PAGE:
Belfast Agreement

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Northern Ireland and the Republic of Ireland

The Belfast Agreement, alternatively and widely known as the Good Friday Agreement, and occasionally as the Stormont Agreement, was a major political development in the Northern Ireland peace process. The issue was to restore devolved government to Northern Ireland and to end the sectarian violence and conflict between republicans (mainly Roman Catholic) who want union with the Republic of Ireland to re-unite the whole island of Ireland, and loyalists (mainly Protestant) who want to remain within the United Kingdom. It was signed in Belfast on April 10, 1998 (Good Friday) by the British and Irish governments and endorsed by most Northern Ireland political parties. Former US Senator George Mitchell played a leading mediating role during the multi-party talks, which he chaired, starting on June 10, 1996. On May 23, 1998 the Agreement was endorsed by the voters of Northern Ireland in a referendum. On the same day, voters in Ireland voted separately to change their constitution in line with the Agreement. The Democratic Unionist Party (DUP) was the only large party that opposed the Agreement until after the St. Andrews Agreement (October 13, 2006).

Former British Prime Minister John Major had laid some of the groundwork for the Agreement when he issued the 1993 Joint Downing Street Declaration with the Irish Taoiseach, Albert Reynolds and by helping to bring about the 1994 ceasefire. This enabled Gerry Adams and other leading members of Sinn Féin to join the process. Although the largest of the republican parties, Sinn Féin had been previously excluded because of links with paramilitary organizations. As many of those who had earlier supported violence switched to diplomacy, the prospect of a peaceful solution increased. Decommissioning of the paramilitaries was central to the agreement.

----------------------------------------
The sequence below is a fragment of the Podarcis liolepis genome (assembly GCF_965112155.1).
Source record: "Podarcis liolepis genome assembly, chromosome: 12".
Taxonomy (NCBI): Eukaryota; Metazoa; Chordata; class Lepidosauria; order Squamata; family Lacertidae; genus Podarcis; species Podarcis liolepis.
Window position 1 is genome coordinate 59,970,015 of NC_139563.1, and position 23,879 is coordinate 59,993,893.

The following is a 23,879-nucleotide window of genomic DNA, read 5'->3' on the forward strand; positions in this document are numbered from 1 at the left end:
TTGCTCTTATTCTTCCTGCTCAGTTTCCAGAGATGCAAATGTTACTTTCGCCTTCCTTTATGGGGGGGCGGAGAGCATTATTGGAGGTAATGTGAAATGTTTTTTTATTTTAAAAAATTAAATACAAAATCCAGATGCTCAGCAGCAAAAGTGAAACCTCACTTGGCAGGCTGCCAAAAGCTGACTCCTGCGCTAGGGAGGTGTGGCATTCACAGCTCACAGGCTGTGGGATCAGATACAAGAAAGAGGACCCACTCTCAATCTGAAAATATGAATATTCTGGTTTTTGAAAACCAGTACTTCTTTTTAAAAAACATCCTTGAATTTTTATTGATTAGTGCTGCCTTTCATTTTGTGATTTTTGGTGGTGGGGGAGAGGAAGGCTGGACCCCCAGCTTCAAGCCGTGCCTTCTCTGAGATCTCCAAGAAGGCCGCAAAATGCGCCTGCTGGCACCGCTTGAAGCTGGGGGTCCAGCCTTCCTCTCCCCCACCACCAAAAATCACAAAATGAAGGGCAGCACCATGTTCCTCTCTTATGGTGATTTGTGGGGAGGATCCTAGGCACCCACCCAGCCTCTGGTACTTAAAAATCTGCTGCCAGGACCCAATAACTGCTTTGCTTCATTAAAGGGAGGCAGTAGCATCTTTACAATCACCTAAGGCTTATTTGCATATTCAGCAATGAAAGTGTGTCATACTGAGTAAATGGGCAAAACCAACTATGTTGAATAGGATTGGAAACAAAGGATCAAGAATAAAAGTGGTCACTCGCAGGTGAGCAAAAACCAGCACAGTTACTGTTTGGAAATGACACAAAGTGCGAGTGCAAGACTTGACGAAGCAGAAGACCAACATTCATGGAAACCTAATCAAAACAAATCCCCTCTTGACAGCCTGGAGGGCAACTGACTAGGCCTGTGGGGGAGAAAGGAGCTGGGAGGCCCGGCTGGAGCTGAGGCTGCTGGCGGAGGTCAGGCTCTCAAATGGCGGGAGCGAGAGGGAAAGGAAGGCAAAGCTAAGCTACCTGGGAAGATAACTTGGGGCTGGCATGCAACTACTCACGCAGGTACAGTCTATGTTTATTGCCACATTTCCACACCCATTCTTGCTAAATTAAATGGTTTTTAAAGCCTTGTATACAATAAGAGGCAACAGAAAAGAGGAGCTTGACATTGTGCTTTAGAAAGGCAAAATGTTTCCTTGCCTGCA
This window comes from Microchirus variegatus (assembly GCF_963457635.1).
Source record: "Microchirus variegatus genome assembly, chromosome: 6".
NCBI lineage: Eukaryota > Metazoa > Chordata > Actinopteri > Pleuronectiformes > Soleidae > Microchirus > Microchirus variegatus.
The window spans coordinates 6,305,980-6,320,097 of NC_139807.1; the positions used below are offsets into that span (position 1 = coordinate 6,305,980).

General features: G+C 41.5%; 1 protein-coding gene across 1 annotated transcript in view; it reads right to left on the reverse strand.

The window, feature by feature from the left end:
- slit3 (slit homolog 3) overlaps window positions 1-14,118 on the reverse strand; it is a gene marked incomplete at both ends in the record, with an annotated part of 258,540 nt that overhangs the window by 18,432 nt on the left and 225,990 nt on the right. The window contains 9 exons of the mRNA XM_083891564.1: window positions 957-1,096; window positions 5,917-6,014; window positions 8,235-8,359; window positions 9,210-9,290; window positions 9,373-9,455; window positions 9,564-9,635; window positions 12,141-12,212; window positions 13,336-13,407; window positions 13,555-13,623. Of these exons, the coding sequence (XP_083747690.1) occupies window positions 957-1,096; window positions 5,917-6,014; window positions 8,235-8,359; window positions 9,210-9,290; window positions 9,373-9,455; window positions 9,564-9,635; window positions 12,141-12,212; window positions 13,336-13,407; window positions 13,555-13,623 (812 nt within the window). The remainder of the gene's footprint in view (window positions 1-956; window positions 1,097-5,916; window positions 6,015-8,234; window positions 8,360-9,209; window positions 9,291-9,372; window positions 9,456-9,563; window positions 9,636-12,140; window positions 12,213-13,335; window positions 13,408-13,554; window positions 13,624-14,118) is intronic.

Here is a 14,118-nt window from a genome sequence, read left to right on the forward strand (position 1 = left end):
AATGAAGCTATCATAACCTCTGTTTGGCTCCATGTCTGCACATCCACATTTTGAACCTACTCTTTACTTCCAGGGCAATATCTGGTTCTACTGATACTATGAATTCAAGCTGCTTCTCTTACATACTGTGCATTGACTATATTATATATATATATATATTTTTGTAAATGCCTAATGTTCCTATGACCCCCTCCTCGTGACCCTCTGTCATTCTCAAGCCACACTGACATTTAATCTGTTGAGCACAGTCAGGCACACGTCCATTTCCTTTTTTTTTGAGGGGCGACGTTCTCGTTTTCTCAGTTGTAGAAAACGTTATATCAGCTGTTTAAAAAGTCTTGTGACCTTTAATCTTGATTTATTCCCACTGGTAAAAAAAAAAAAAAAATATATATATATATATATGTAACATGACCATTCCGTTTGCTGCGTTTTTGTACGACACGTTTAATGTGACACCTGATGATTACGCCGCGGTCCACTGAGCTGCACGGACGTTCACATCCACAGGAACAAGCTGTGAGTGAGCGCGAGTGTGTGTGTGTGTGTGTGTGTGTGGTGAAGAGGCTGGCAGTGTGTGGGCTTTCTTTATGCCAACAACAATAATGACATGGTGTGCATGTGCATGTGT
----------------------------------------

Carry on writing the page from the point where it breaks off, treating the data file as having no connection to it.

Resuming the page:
Violence has not completely disappeared but a fragile peace has been established. Key to this is that the causes of the divide between the two communities are being addressed while power is shared between both communities, drawing more and more people into the political process. Also key was Ireland's willingness to compromise regarding its territorial claim to the North, and the UK's willingness to concede that the Irish people as a whole had the right to solve the North-South issue by mutual consent.[1] As a result of the Belfast Agreement, former enemies are now cooperating and working together, even with those whom they previously denounced and demonized, due to assurances and mechanisms ensuring social justice written into the Agreement.

Contents

The Agreement

Background: The Troubles

The Belfast Agreement built on and was a development of a peace process dating back to at least the Sunningdale Agreement of December 1973, which attempted to restore devolved government to the United Kingdom province of Northern Ireland with power-sharing built into the system. The Northern Irish Parliament, established after the island of Ireland had been partitioned in 1921 was prorogued in March 1972 and effectively wound-up because the governing party, the Ulster Unionist Party, could not halt the civil violence or solve the issues that generated the civil disobedience. From then until the creation of the new Assembly following the Belfast Agreement, Northern Ireland was ruled from Britain by the United Kingdom government.[2] The Troubles are usually said to have started in October 1968 when a Civil Rights a march in Derry resulted in violence between the demonstrators and the Royal Ulster Constabulary. By August 1969 riots were taking place across NI. The Civil Rights movement consciously modeled itself on the USA's, which combined direct action, civil disobedience and non-violence. Future Nobel Peace Prize winner and a major contributor to the peace process, including the Belfast Agreement, John Hume was one of the leaders of the Civil Rights movement. The movement was mainly republican and Catholic but had some Protestant support. It demanded an end to the systemic and systematic discrimination against Catholics that dated from the creation of the province of Northern Ireland. Discrimination against Catholics also took place over the many centuries of British rule in Ireland, predating partition. For much of this history, Catholics could not vote or stand for public office while restrictions were placed on land ownership as well as on employment. A series of rebellions against British rule took place. It was after the 1641 rebellion that land was confiscated from Catholics and Protestants were settled to pacify the island and to spread what the British saw as the true form of the Christian faith. Most settlers were from Scotland, who settled in the North. As momentum in Ireland for independence from Britain picked up and as successive British governments tried to rid themselves of the "Irish problem," a nationalist movement developed. The Irish Rebellion of 1916 was the latest in the long series.